Simon Engineering falls on warning of loss in Florida

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The Independent Online
SHARES in Simon Engineering fell 20p to 119p yesterday after the company warned that it had lost pounds 5m on a contract to rebuild a paper mill in Florida. Analysts warned that the final dividend, to be announced next month, was now likely to be cut altogether.

Brian Kemp, chief executive, said: 'These things happen occasionally with big contracts and it's just life that this should happen at the end of a bad year.'

Last week, Simon tabled a claim with Stone Corporation, the mill's owner, for 'substantially in excess of pounds 5m' to cover extra work. The loss assumes no payment.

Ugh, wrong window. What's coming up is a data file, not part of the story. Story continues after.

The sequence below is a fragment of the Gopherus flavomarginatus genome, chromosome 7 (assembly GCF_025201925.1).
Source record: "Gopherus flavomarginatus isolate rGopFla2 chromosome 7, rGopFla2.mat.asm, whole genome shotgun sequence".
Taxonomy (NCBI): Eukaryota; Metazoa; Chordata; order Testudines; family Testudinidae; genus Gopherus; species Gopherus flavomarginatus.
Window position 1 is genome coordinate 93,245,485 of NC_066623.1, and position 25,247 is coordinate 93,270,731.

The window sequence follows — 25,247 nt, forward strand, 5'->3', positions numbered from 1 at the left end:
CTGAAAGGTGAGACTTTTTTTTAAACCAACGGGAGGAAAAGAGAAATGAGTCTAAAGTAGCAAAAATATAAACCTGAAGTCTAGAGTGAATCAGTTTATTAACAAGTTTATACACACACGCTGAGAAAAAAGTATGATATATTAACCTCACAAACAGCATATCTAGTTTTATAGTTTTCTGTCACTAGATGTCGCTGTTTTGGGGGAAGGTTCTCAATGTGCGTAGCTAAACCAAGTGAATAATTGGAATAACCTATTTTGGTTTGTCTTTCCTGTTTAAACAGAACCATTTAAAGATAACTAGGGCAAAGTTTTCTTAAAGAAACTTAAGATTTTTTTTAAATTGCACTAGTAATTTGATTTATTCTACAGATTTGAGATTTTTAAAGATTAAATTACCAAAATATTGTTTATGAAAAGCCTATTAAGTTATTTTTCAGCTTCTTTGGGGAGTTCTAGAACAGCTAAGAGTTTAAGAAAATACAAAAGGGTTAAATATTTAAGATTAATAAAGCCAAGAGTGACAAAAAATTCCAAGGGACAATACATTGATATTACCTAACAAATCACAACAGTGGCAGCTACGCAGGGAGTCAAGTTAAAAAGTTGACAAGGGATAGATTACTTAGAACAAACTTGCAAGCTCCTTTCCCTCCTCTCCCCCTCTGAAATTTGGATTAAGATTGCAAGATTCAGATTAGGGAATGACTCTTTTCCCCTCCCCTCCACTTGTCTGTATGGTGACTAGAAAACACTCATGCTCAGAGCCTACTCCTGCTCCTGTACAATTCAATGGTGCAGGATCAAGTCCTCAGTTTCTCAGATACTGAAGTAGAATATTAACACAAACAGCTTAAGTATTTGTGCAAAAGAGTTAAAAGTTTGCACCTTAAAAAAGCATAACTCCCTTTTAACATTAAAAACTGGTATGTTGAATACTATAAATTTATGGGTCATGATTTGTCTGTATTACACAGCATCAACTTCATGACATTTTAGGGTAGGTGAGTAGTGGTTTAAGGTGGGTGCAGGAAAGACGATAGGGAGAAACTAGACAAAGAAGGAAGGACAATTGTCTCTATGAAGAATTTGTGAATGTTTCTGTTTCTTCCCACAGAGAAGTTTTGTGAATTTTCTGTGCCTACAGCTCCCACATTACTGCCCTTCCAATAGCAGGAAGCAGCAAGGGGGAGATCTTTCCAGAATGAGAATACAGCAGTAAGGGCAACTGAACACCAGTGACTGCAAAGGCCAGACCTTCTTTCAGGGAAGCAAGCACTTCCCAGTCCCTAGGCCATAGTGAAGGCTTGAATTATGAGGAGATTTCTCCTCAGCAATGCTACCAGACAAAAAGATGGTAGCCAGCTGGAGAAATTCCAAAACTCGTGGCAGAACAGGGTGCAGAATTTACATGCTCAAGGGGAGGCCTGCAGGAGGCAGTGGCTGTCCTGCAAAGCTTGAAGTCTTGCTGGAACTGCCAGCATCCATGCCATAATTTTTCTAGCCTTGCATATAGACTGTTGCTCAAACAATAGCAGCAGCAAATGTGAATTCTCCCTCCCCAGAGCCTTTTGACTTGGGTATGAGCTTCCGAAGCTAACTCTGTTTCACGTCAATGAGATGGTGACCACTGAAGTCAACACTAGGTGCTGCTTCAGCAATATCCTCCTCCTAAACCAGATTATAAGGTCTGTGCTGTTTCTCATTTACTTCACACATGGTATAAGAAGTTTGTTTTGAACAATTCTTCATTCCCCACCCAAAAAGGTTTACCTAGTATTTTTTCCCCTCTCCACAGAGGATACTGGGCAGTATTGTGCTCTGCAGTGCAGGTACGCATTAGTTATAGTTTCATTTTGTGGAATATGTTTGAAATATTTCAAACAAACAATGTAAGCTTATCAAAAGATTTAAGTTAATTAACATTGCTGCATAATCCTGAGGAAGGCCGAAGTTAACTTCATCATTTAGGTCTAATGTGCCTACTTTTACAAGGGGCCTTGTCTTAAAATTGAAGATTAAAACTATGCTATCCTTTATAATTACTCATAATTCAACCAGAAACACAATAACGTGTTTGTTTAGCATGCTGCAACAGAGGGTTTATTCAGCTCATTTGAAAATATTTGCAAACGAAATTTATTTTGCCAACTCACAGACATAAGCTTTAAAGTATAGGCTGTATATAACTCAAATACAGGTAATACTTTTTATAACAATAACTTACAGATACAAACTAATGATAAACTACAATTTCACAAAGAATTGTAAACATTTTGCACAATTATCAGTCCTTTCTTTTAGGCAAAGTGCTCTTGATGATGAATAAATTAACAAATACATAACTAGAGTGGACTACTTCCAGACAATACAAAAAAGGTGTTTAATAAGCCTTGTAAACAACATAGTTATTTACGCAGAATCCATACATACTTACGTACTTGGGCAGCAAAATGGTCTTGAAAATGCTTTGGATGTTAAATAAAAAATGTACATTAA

The company said the project had been bigger and more complex than contracts normally undertaken by Simon. The job involved converting a virgin wood pulp mill so that it could use recycled paper.

Sandy Morris, an analyst at NatWest Markets, reduced his forecast on the announcement from pounds 12m pre-tax profits to pounds 7m and is assuming that the final dividend will be passed.

Mr Kemp agreed that it would be imprudent to pay an uncovered dividend for a second year running. Even if Simon makes pounds 7m for 1992, earnings of 3.8p will be lower than the 5p interim payout already announced.

Ian Lowe of Smith New Court reduced his pounds 12m estimate to pounds 6m on the basis that Simon had already booked some profits in 1991. Mr Kemp said it was usual practice to take the bulk of a project's profit at the end of a contract but agreed that some had already been taken.

Simon, which recently announced the sale of most of its environmental division, made profits of pounds 18.3m in 1991 and pounds 36.5m in 1990 when hopes for its 'green' activities took the share price above 400p.